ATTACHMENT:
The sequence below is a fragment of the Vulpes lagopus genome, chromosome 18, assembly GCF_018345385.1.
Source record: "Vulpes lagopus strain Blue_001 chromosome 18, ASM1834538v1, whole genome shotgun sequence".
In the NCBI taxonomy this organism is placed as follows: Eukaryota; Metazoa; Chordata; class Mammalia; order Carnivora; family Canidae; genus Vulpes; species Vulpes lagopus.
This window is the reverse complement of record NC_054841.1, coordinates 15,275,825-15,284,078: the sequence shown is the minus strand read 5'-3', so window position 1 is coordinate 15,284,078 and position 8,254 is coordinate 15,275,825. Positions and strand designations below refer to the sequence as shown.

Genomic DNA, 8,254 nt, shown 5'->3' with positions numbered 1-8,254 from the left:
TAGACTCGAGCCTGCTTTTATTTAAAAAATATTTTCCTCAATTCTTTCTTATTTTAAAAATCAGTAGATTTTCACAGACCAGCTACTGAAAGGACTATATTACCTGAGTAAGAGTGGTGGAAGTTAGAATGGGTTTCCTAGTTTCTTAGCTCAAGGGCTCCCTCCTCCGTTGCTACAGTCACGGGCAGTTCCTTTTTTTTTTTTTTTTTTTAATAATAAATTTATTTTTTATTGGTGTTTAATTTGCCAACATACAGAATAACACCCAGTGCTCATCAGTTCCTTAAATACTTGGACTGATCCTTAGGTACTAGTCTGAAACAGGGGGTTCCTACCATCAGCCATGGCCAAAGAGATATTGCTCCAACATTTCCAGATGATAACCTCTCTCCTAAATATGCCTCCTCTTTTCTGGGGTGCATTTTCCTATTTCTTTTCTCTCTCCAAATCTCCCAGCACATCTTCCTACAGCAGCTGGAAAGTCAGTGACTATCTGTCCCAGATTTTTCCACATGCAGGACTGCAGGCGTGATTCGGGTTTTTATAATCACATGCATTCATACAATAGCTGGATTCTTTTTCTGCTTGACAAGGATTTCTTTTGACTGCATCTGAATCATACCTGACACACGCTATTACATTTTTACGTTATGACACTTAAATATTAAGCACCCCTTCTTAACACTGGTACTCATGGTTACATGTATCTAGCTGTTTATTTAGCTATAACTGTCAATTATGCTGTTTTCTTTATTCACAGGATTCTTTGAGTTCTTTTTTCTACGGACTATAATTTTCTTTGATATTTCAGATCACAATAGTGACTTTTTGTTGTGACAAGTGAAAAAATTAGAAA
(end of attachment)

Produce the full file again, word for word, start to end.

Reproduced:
The sequence below is a fragment of the Vulpes lagopus genome, chromosome 18, assembly GCF_018345385.1.
Source record: "Vulpes lagopus strain Blue_001 chromosome 18, ASM1834538v1, whole genome shotgun sequence".
In the NCBI taxonomy this organism is placed as follows: Eukaryota; Metazoa; Chordata; class Mammalia; order Carnivora; family Canidae; genus Vulpes; species Vulpes lagopus.
This window is the reverse complement of record NC_054841.1, coordinates 15,275,825-15,284,078: the sequence shown is the minus strand read 5'-3', so window position 1 is coordinate 15,284,078 and position 8,254 is coordinate 15,275,825. Positions and strand designations below refer to the sequence as shown.

Genomic DNA, 8,254 nt, shown 5'->3' with positions numbered 1-8,254 from the left:
TAGACTCGAGCCTGCTTTTATTTAAAAAATATTTTCCTCAATTCTTTCTTATTTTAAAAATCAGTAGATTTTCACAGACCAGCTACTGAAAGGACTATATTACCTGAGTAAGAGTGGTGGAAGTTAGAATGGGTTTCCTAGTTTCTTAGCTCAAGGGCTCCCTCCTCCGTTGCTACAGTCACGGGCAGTTCCTTTTTTTTTTTTTTTTTTTAATAATAAATTTATTTTTTATTGGTGTTTAATTTGCCAACATACAGAATAACACCCAGTGCTCATCAGTTCCTTAAATACTTGGACTGATCCTTAGGTACTAGTCTGAAACAGGGGGTTCCTACCATCAGCCATGGCCAAAGAGATATTGCTCCAACATTTCCAGATGATAACCTCTCTCCTAAATATGCCTCCTCTTTTCTGGGGTGCATTTTCCTATTTCTTTTCTCTCTCCAAATCTCCCAGCACATCTTCCTACAGCAGCTGGAAAGTCAGTGACTATCTGTCCCAGATTTTTCCACATGCAGGACTGCAGGCGTGATTCGGGTTTTTATAATCACATGCATTCATACAATAGCTGGATTCTTTTTCTGCTTGACAAGGATTTCTTTTGACTGCATCTGAATCATACCTGACACACGCTATTACATTTTTACGTTATGACACTTAAATATTAAGCACCCCTTCTTAACACTGGTACTCATGGTTACATGTATCTAGCTGTTTATTTAGCTATAACTGTCAATTATGCTGTTTTCTTTATTCACAGGATTCTTTGAGTTCTTTTTTCTACGGACTATAATTTTCTTTGATATTTCAGATCACAATAGTGACTTTTTGTTGTGACAAGTGAAAAAATTAGAAA